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PHP Tutorial for WordPress Users – PHP 101

Functions in PHP

Most of the PHP you see in your WP templates will be neat little functions. I'm not going to talk about how to create a function here; if you want to do that, you should check out a more advanced tutorial. But I will talk about how to use existing functions.

There are two kinds of functions. There are functions that RETURN a value, and there are functions that PRINT (or echo) a value. The distinction is crucial. Let's talk about each briefly.

You can use functions that return a value in conditional statements. For example, is_home() is a function that returns TRUE if you are on your blog's main page, FALSE otherwise. If you want your template's header.php file to do something differently on your blog's main page, but not elsewhere, you would use this code:

<?php if (is_home()){ ?>
... html for the main page only ...
<?php } ⁄⁄ end of the if ?>

Note that is_home() by itself won't cause anything to appear on your site. If I inserted this code into my theme files, it would not cause any noticeable difference in the HTML output:

<?php is_home(); ?>

That's because is_home() doesn't print any HTML, it just returns a value.

By contrast, let's look at a function that does the opposite--that is, a function that echoes but does not return anything. WP's the_content() prints HTML, but it does not return a value. You already know that placing <?php the_content(); ?> into a theme file causes the post (or page) content to appear. However, it would be meaningless to try to use the_content() in a conditional statement. The conditional statement shown below will always evaluate to false, since the_content() has no return value:

<?php if ("Hello world!" == the_content() ){ ... } ?>

Fortunately, many of WordPress's template "tags" (which are better called "functions," not "tags") have two varieties--one that returns, one that echoes. The preceding conditional statement would work as expected if we used get_the_content() (which returns) instead of the_content() (which echoes). See the difference?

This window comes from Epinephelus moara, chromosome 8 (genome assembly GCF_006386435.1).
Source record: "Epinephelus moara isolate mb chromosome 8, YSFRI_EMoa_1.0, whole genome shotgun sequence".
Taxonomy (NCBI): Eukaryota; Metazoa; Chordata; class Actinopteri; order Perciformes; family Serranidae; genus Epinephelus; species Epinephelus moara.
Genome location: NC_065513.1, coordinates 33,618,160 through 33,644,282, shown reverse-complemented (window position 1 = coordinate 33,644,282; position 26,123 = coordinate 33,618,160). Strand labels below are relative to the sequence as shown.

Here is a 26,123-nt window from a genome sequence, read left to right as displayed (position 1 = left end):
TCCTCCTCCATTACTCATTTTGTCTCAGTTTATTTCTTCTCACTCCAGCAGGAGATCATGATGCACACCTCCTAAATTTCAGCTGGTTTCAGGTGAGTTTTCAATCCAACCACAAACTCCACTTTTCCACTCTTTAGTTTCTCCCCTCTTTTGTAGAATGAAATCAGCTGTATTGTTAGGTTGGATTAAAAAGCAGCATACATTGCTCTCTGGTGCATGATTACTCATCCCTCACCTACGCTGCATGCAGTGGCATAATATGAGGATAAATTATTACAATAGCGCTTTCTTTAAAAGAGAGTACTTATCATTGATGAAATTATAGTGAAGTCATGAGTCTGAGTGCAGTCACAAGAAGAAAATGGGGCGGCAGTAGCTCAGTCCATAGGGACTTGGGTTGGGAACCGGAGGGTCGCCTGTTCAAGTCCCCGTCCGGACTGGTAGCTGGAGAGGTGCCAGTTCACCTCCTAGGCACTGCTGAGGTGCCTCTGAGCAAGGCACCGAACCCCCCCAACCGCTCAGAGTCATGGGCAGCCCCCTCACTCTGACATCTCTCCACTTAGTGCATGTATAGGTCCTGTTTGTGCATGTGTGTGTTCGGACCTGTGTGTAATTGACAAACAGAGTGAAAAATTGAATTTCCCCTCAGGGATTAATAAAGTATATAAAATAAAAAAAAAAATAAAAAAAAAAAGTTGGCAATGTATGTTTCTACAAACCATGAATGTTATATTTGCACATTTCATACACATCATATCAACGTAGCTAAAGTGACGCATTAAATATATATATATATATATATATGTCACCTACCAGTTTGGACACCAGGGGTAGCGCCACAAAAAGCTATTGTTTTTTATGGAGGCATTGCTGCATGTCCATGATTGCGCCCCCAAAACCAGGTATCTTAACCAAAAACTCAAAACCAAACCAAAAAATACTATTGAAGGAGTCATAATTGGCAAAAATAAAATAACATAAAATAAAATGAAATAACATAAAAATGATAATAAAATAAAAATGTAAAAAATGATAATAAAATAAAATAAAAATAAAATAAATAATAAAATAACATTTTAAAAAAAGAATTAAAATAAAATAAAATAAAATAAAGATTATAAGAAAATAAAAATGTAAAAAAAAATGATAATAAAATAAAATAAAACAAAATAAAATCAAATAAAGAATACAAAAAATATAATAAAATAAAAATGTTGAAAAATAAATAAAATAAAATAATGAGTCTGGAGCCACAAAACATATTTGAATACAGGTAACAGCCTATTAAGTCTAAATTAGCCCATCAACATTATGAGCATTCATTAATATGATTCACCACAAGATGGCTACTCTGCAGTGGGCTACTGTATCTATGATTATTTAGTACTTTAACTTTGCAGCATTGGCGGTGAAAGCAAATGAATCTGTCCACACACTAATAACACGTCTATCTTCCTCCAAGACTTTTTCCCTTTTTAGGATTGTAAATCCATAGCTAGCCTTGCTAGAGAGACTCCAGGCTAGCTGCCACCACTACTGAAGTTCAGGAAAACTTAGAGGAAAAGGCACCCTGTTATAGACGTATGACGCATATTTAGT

For more examples, compare WordPress's bloginfo with get_bloginfo .

Tutorial navigation

To navigate through this tutorial, look for the pagination links immediately below this text. Some folks miss those links. Just thought I'd clear that up.

Pages: 1 2 3 4 5 6 7 8


  1. Posted December 5, 2007 at 1:23 pm | Permalink

    Can this be used to display a different chunk of sidebar content depending on what page number you are on?

  2. Posted December 5, 2007 at 6:20 pm | Permalink

    Yes, PHP can be used for that. See conditional tags.

  3. Posted January 7, 2008 at 8:33 am | Permalink

    I know I need to add the PHP file to the same directory as the page containing the PHP script but which FTP directory does WordPress store the posts in pls?

  4. Posted January 7, 2008 at 9:44 am | Permalink

    @gadget: For general WP support, please use the WP support forums. The short answer: WP uses MySQL, not PHP, to store data.

  5. Posted January 30, 2008 at 8:50 am | Permalink

    If the directory I am accessing from the site contains both index.php and index.htm ,What happens?

  6. Posted January 30, 2008 at 8:55 am | Permalink

    That’s not really a PHP question. It depends on your server configuration. But why ask? Just try it and see what happens.

  7. Posted January 30, 2008 at 9:23 am | Permalink

    If I use single quote to assign a string to a variable in the PHP,Can I define another variable with a double quote? I mean, can I mix and match single and double quotes according to my convince in the same PHP snippet or should I stick to only one type of delimiters throughout the snippet?
    Thanks a lot for the quick reply.

  8. Posted January 30, 2008 at 9:57 am | Permalink

    Nice tutorial! simple,easy, neat, to the point.And the best part is it inspired me to learn a new web language.Thanks a lot

  9. Posted January 30, 2008 at 10:08 am | Permalink